TheraChirps Blog

Dysphagia and Dementia in the SNF

Working with patients with dementia who are experiencing difficulty chewing and swallowing can be challenging. Patients with dementia may not only exhibit the typical chewing and swallowing symptoms that are often seen with patients with dysphagia.  Because of the many changes in cognition, sensation and perception, other areas of difficulty that will impact safe and efficient oral intake might include:    
  • Being unaware of food when it arrives.
  • Failing to do anything with food in the mouth, just holding it.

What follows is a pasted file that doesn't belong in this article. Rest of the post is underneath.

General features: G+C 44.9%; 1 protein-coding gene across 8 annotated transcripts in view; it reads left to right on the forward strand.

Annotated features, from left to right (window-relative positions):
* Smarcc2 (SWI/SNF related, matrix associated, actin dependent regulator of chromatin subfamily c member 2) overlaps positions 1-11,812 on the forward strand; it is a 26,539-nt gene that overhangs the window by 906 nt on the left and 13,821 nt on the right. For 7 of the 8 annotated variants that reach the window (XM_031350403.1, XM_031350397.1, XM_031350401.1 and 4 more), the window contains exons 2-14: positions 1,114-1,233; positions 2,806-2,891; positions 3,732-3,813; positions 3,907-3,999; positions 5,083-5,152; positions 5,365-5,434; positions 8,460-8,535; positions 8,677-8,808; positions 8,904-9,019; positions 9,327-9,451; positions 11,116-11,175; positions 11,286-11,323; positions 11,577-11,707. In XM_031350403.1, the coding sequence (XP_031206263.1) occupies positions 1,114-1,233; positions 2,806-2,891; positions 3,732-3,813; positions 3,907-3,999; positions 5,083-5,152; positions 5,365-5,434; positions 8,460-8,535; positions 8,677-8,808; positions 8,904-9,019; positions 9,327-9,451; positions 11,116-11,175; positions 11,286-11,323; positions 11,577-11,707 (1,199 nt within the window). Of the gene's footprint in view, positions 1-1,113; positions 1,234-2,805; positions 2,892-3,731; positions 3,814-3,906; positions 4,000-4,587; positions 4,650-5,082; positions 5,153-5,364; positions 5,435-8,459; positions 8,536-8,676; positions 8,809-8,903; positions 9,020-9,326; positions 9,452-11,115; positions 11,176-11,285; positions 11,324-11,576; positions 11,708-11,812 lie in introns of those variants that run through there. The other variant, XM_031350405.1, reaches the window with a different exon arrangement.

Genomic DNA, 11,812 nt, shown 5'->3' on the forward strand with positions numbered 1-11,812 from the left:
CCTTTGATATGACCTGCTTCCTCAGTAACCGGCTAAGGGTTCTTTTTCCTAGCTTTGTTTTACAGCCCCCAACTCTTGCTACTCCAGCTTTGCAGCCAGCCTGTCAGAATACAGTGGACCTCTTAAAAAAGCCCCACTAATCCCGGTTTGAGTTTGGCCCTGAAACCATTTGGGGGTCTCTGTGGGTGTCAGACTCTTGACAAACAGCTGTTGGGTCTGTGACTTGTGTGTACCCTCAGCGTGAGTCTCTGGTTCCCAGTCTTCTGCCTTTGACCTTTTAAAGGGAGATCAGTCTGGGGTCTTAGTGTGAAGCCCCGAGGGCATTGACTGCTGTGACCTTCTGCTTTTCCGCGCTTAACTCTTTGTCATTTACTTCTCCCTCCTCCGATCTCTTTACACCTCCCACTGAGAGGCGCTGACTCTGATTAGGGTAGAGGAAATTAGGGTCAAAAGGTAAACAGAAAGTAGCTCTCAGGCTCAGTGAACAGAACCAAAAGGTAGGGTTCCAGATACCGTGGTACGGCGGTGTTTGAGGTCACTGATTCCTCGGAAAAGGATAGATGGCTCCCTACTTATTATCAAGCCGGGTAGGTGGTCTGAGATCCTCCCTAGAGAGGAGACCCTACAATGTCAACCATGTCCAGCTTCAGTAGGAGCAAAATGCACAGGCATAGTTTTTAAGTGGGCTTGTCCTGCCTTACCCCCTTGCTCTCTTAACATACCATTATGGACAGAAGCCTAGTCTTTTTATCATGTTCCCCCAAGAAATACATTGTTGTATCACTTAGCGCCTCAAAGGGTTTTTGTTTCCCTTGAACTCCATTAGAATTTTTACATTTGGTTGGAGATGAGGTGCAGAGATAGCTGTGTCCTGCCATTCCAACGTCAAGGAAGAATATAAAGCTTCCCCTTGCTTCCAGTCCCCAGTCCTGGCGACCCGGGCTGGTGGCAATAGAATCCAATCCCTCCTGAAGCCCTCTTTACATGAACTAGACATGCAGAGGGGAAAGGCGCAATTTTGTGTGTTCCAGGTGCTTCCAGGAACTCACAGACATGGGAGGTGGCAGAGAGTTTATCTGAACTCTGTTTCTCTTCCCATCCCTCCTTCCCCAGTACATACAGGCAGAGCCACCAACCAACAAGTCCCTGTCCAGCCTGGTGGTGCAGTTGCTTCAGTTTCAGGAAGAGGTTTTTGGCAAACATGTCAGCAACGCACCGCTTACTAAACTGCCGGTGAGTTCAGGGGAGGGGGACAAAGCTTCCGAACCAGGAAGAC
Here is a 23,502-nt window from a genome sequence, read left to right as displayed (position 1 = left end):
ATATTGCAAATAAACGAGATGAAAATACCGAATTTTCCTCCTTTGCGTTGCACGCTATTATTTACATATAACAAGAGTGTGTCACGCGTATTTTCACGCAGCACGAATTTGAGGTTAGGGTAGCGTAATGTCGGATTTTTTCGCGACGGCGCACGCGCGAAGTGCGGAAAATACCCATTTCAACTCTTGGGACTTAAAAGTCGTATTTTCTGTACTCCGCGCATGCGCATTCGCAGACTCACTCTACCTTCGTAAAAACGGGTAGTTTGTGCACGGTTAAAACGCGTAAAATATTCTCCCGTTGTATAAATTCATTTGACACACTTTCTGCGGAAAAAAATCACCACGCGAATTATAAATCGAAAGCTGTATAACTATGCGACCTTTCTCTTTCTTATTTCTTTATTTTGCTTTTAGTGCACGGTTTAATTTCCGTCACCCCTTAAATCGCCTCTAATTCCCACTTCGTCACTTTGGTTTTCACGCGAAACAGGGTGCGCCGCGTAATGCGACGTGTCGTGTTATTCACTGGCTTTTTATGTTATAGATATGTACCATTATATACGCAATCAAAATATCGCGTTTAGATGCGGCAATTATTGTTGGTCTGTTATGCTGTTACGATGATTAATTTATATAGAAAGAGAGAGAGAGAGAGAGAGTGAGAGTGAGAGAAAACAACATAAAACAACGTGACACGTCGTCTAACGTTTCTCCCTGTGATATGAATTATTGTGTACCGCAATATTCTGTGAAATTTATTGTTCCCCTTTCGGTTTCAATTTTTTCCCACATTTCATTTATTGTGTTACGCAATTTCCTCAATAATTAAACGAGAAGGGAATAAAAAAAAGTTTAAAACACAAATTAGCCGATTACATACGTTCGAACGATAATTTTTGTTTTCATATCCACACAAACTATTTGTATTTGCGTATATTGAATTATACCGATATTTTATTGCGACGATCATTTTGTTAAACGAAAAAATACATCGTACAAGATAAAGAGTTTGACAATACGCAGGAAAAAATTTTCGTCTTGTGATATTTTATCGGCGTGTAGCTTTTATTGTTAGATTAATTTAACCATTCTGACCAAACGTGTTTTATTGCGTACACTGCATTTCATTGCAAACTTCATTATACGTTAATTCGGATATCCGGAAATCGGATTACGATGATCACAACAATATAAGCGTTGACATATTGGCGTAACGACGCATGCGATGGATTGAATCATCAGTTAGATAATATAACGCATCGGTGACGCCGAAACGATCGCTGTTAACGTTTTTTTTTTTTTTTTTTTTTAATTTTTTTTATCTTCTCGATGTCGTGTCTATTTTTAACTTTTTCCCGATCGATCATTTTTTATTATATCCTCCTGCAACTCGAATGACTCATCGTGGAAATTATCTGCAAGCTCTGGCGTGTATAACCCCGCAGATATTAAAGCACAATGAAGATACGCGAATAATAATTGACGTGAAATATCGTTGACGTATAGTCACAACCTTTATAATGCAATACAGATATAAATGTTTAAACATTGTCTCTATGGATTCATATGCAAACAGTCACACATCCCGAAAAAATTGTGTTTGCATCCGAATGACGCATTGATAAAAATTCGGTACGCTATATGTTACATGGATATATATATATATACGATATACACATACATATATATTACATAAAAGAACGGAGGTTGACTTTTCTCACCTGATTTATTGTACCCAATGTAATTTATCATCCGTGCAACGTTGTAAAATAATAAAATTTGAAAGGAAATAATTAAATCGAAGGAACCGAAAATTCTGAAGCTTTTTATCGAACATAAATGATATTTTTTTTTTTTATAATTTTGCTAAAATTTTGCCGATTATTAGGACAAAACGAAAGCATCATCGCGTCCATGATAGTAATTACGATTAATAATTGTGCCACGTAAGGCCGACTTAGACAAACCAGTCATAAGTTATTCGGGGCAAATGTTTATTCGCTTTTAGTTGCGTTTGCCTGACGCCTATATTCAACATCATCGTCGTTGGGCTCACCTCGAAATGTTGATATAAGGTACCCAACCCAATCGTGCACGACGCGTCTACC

• Spitting food out.
  • Eating very fast or putting too much into the mouth.
  • Eating insufficient amounts or refusing food and/or drink.
  • Talking with food or drink in the mouth.
  • Not opening mouth to accept food/liquids.
  • Reduced taste.
  • Confused food location on plate.
  • Impulsivity in intake.
  • Confusion and/ or distraction. 
We as SLP clinicians have a good understanding of dementia and dysphagia. Our expertise in these areas can have a positive effect on the nutritional and hydrational status of patients with dementia.

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